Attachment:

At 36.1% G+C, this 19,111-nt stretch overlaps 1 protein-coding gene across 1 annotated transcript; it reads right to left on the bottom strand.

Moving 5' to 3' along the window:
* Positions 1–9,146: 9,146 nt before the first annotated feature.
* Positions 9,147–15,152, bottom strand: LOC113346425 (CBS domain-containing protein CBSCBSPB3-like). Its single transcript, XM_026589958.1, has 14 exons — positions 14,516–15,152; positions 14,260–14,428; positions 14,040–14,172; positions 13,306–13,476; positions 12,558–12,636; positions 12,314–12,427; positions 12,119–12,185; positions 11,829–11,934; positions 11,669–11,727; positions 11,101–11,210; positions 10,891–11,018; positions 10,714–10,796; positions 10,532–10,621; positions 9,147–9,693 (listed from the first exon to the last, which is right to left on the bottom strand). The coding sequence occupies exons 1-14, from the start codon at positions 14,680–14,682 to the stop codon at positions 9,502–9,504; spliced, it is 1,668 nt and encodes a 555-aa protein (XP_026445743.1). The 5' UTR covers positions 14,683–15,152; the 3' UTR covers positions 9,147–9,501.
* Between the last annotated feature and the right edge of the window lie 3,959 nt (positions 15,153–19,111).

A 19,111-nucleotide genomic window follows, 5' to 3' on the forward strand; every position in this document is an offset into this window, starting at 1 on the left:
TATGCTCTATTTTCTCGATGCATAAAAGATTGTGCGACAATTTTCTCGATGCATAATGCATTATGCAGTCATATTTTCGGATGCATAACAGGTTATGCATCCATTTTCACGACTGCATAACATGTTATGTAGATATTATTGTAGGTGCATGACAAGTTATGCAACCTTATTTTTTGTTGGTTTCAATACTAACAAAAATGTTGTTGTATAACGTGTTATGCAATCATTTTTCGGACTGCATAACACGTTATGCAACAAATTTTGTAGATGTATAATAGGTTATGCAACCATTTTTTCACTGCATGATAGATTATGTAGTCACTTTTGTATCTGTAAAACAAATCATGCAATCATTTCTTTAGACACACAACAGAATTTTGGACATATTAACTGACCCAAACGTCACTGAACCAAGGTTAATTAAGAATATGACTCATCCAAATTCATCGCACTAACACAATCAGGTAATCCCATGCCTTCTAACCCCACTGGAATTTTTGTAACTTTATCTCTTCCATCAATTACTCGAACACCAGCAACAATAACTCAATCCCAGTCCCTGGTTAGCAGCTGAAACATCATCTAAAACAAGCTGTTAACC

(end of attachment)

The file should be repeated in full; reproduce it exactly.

At 36.1% G+C, this 19,111-nt stretch overlaps 1 protein-coding gene across 1 annotated transcript; it reads right to left on the bottom strand.

Moving 5' to 3' along the window:
* Positions 1–9,146: 9,146 nt before the first annotated feature.
* Positions 9,147–15,152, bottom strand: LOC113346425 (CBS domain-containing protein CBSCBSPB3-like). Its single transcript, XM_026589958.1, has 14 exons — positions 14,516–15,152; positions 14,260–14,428; positions 14,040–14,172; positions 13,306–13,476; positions 12,558–12,636; positions 12,314–12,427; positions 12,119–12,185; positions 11,829–11,934; positions 11,669–11,727; positions 11,101–11,210; positions 10,891–11,018; positions 10,714–10,796; positions 10,532–10,621; positions 9,147–9,693 (listed from the first exon to the last, which is right to left on the bottom strand). The coding sequence occupies exons 1-14, from the start codon at positions 14,680–14,682 to the stop codon at positions 9,502–9,504; spliced, it is 1,668 nt and encodes a 555-aa protein (XP_026445743.1). The 5' UTR covers positions 14,683–15,152; the 3' UTR covers positions 9,147–9,501.
* Between the last annotated feature and the right edge of the window lie 3,959 nt (positions 15,153–19,111).

A 19,111-nucleotide genomic window follows, 5' to 3' on the forward strand; every position in this document is an offset into this window, starting at 1 on the left:
TATGCTCTATTTTCTCGATGCATAAAAGATTGTGCGACAATTTTCTCGATGCATAATGCATTATGCAGTCATATTTTCGGATGCATAACAGGTTATGCATCCATTTTCACGACTGCATAACATGTTATGTAGATATTATTGTAGGTGCATGACAAGTTATGCAACCTTATTTTTTGTTGGTTTCAATACTAACAAAAATGTTGTTGTATAACGTGTTATGCAATCATTTTTCGGACTGCATAACACGTTATGCAACAAATTTTGTAGATGTATAATAGGTTATGCAACCATTTTTTCACTGCATGATAGATTATGTAGTCACTTTTGTATCTGTAAAACAAATCATGCAATCATTTCTTTAGACACACAACAGAATTTTGGACATATTAACTGACCCAAACGTCACTGAACCAAGGTTAATTAAGAATATGACTCATCCAAATTCATCGCACTAACACAATCAGGTAATCCCATGCCTTCTAACCCCACTGGAATTTTTGTAACTTTATCTCTTCCATCAATTACTCGAACACCAGCAACAATAACTCAATCCCAGTCCCTGGTTAGCAGCTGAAACATCATCTAAAACAAGCTGTTAACC